Friday, February 04, 2011

 

Digital Divide as the new "Iron Curtain"




The digital divide is becoming the new "Iron Curtain" of the 21st century. That is, there is a significant group of citizens even in the United States that are walled off from access to the rapidly growing Net by lack of knowledge and wealth to the technology and software of the 21st century. They are increasingly as restricted from participation in the economically and politically viable part of world culture as those left behind the Iron Curtain in the 20th century (left photo). The new digital wall is invisible. It is not created by powerful, nationally centralized and impersonal control from individuals, but by powerful globally decentralized and impersonal networks. In democracies, our vote on policies control access. To move national and global culture forward, citizens are re-examining the nature of the universal rights of citizenship and the value of questioning and communicating that digital access promotes.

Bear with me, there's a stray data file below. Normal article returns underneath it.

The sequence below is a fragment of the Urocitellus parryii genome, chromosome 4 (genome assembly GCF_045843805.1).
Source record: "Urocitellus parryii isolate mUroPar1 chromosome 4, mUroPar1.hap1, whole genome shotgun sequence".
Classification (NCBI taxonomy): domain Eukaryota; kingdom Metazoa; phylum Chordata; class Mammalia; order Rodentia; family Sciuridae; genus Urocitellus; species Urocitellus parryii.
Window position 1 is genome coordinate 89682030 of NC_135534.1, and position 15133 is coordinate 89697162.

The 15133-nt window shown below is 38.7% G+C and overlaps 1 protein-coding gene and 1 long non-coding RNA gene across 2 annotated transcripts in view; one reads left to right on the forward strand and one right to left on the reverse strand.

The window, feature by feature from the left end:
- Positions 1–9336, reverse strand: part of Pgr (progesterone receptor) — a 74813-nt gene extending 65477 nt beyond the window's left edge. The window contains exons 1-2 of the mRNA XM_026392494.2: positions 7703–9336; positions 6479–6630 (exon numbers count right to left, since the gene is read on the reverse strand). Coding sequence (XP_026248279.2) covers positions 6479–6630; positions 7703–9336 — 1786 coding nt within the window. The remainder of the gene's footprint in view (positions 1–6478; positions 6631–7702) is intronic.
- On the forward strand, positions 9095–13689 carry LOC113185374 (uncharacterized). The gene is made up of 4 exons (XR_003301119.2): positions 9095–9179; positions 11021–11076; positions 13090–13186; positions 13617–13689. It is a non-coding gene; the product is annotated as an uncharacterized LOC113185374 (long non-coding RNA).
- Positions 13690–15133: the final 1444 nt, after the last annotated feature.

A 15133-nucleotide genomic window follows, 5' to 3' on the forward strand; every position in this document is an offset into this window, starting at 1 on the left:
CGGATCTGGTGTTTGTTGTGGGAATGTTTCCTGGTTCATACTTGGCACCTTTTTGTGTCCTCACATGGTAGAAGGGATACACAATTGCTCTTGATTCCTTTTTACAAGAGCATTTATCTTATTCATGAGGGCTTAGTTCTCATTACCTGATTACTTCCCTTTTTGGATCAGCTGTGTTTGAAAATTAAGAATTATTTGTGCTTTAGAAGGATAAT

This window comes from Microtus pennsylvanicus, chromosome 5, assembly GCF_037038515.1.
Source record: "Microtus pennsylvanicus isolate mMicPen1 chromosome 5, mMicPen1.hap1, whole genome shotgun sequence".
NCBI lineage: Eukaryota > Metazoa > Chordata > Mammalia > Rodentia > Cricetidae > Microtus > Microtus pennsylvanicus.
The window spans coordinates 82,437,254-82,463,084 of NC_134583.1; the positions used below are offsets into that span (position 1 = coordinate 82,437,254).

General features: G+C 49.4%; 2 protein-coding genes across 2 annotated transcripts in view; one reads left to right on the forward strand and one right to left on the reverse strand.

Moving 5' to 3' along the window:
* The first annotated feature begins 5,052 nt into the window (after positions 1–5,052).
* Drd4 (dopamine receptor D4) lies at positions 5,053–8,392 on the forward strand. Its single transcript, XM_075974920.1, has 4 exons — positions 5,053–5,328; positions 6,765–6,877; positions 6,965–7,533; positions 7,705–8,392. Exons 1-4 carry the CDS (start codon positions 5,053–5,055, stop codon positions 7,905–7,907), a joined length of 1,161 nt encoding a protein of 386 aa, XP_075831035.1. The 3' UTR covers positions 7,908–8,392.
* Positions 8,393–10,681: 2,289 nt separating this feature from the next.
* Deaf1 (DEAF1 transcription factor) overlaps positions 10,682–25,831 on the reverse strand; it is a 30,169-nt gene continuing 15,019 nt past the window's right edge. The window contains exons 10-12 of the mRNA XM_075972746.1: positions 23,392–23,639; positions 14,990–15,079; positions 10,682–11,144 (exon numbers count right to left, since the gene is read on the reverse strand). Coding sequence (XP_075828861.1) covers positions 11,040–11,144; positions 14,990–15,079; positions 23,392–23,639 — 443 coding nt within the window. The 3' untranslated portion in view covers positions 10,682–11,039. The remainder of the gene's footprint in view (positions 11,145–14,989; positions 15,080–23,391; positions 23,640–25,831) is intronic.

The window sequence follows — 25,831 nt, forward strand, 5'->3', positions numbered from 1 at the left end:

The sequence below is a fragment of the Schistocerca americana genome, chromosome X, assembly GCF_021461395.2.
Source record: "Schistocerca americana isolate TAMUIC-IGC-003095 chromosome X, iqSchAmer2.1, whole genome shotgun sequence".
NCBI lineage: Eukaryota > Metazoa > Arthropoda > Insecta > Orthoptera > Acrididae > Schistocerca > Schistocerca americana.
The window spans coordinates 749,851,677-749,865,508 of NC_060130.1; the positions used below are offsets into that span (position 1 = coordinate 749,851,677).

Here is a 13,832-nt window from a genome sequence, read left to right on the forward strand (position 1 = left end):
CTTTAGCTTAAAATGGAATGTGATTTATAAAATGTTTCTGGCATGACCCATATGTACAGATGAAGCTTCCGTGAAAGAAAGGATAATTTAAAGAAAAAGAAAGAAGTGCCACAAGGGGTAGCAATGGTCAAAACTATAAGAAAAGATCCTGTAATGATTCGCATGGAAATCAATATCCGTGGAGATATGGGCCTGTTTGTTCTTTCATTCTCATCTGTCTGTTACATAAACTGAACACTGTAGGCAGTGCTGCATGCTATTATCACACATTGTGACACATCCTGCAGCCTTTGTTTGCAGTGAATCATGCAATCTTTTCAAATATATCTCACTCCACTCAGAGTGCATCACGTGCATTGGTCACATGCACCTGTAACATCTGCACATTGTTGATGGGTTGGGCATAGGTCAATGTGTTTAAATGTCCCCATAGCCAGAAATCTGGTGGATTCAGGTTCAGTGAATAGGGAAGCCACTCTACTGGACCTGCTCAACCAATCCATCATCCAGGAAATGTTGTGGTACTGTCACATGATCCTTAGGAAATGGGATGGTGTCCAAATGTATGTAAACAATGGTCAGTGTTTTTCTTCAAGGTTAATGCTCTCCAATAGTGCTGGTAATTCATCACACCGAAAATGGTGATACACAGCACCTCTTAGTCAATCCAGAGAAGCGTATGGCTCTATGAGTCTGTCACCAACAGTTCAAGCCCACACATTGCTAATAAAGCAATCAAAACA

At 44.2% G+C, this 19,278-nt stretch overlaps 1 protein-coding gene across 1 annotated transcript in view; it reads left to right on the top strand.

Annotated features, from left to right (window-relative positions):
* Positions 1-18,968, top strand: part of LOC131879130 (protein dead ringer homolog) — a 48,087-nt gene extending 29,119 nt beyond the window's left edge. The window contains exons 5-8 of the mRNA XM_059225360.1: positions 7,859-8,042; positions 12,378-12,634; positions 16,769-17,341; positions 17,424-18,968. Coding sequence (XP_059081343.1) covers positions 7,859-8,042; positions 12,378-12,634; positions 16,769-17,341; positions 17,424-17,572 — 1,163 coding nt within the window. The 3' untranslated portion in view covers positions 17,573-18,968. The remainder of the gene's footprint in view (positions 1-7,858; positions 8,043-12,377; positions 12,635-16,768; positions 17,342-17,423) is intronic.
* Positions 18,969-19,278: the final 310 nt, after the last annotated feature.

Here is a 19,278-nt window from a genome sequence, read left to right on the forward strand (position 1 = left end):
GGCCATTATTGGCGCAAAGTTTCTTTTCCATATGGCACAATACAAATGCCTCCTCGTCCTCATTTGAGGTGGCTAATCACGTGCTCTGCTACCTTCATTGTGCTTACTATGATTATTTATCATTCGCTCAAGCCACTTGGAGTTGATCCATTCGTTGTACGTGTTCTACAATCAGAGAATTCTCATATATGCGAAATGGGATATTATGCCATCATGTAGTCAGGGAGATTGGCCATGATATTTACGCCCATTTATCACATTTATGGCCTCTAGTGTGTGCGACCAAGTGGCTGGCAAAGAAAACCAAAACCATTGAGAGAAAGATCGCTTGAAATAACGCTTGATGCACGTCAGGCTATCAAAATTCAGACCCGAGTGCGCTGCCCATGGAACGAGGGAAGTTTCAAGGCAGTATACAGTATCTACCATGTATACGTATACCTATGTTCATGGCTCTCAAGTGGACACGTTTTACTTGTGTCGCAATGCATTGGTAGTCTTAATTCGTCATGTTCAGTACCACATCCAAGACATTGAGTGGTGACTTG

The digital divide, though the most significant, is just one of the many information age gaps brought about by the data explosion.

Finland (Pictet, 2010) is the first to recognize that the creation of a fully functional information society requires access to high speed broadband as a legal right. The cost of the Net access device, some form of computer, is increasingly a minor to trivial cost. The more major barrier is the monthly cost of access to the Net. Many countries are edging towards joining Finland in the world's new liberation zone. Japan, South Korea and Sweden have moved the cost down to under a dollar a month for very high speed services at many times the national average speed in the United States. Other policies such as Britain's Race Online 2012, currently provide cheap refurbished PCs with subsidized Net connections seeking to "make the UK the first nation in the world where everyone can use the Web" (HM Government, 2011).

The flipside of this issue is the cost of not having or losing Net services and not educating and digitally liberating citizens. The current disturbances within Egypt (February, 2011) that shut down that small country's access to the Net cost the country over $90 million dollars in just 5 days (Bryant, 2011). The digital divide shuts down far more at a cost that researchers are just beginning to analyze (Delgado, 2010), but by implication a high multiple of the cost to Egypt.

It is time to tear down that wall. The wall must go.

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